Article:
Following Coe's retirement from athletics, he was a Conservative member of parliament from 1992 to 1997 for Falmouth and Camborne in Cornwall, and became a Life Peer on 16 May 2000.

Coe headed the successful London 2012 Olympic bid for the 2012 Summer Olympics and became chairman of the London Organising Committee for the Olympic Games. In 2007, he was elected a vice-president of the International Association of Athletics Federations (IAAF), and re-elected for another four-year term in 2011.[6] In August 2015, he was elected president of the IAAF.[7]

In 2012, Coe was appointed Pro-Chancellor of Loughborough University where he had been an undergraduate. Subsequently, in 2017, he was appointed as Chancellor. He is also a member of Loughborough University's governing body. He was one of 24 athletes inducted as inaugural members of the IAAF Hall of Fame.[8] In November 2012, he was appointed chairman of the British Olympic Association. Coe was presented with the Lifetime Achievement award at the BBC Sports Personality of the Year in December 2012.[9]

At the 2024 Millrose Games, Coe was awarded The Armory's Presidents Award.[10]

Early life and education

Coe was born on 29 September 1956 at Queen Charlotte's and Chelsea Hospital, Hammersmith, London.[11] His father was athletics coach Peter Coe and his mother, Tina Angela Lal, was of half Indian descent, born to a Punjabi father, Sardari Lal Malhotra, and an English/Irish mother, Vera (née Swan).[citation needed]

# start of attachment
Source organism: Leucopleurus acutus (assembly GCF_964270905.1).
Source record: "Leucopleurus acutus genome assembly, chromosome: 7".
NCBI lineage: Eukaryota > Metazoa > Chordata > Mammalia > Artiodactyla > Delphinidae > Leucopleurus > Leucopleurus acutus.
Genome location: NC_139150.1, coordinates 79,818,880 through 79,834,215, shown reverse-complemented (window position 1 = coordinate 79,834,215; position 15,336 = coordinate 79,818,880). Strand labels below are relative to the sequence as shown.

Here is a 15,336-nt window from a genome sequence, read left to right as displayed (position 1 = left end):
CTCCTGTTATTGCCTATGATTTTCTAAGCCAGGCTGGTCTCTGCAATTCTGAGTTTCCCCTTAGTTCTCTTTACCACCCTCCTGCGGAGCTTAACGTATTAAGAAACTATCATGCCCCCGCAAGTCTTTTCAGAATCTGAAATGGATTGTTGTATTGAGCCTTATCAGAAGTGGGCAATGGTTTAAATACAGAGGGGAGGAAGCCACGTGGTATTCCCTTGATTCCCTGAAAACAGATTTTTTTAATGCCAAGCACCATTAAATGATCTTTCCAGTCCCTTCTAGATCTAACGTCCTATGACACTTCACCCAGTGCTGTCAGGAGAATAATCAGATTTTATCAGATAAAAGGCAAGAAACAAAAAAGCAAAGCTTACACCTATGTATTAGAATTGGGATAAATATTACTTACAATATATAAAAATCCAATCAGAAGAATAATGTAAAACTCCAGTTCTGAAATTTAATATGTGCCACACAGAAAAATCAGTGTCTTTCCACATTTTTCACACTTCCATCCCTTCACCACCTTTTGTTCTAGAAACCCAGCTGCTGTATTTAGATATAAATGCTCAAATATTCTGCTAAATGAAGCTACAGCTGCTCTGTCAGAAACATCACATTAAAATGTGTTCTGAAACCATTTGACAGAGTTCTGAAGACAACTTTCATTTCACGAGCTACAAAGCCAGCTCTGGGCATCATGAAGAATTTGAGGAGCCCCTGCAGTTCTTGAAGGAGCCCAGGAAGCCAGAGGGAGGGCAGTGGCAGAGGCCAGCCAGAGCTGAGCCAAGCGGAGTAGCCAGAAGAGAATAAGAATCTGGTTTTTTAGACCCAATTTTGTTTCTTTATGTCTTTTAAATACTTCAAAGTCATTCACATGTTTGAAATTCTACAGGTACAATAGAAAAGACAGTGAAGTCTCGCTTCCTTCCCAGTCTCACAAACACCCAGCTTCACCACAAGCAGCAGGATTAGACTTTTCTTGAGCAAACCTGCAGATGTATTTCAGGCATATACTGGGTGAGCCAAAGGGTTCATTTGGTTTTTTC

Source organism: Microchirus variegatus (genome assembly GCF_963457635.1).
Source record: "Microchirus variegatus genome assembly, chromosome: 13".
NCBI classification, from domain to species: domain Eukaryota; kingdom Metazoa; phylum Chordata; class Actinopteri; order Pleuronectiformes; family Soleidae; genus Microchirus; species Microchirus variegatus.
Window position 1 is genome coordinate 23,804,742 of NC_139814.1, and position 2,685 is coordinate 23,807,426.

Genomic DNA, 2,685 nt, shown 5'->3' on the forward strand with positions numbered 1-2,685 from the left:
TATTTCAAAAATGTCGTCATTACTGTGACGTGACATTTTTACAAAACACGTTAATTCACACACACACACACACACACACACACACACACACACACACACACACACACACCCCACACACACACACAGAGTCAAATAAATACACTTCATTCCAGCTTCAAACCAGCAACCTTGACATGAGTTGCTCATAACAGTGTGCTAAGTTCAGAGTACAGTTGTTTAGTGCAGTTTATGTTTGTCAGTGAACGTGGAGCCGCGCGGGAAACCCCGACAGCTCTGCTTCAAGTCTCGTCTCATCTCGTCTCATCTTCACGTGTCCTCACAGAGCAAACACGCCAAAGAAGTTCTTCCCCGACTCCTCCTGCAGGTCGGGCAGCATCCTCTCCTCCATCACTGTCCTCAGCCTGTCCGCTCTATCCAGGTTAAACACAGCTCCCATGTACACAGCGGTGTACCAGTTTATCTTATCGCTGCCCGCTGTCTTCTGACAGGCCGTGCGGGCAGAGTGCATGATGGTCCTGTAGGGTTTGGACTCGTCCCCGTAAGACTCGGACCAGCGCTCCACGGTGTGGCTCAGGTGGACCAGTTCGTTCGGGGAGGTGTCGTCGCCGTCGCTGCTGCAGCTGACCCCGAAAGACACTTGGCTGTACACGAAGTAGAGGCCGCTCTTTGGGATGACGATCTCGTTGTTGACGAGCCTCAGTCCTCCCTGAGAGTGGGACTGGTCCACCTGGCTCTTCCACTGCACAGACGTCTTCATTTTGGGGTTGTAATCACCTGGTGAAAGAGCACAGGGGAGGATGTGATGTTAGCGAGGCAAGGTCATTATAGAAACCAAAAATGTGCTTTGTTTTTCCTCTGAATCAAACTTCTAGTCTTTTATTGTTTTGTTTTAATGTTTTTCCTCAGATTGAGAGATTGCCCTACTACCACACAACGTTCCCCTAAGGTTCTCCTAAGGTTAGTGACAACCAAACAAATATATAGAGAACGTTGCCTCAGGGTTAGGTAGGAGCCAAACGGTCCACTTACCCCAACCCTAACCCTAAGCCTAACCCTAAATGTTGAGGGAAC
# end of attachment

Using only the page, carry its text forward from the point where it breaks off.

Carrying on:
When he was less than a year old, Coe and his family moved to Warwickshire, where he later attended Bridgetown Primary School and Hugh Clopton Secondary School in Stratford-upon-Avon.[12] The family then moved to Sheffield where he attended Tapton School, a secondary modern school, at Crosspool which became a comprehensive school while he was there[13][14] and Abbeydale Grange School. He joined Hallamshire Harriers at the age of 12, and soon became a middle-distance specialist, having been inspired by David Jackson, a geography teacher at Tapton School who had been a cross-country runner. Coe was coached by his own father and represented Loughborough University and later Haringey AC, now Enfield and Haringey Athletic Club when not competing for his country.[15]

Coe studied Economics and Social History at Loughborough University and won his first major race in 1977—an 800 metres event at the European indoor championships in San Sebastián, Spain. At Loughborough University he met an athletics coach, George Gandy, who developed "revolutionary" conditioning exercises to improve Coe's running.[16]

His mother, Tina Angela Lal, died in London, in 2005, aged 75. His father, Peter Coe, died on 9 August 2008, aged 88, while Coe was visiting Beijing.[17]

Athletics career

Sebastian Coe (#254) was the silver medallist in men's 800m at the 1980 Olympics in Moscow.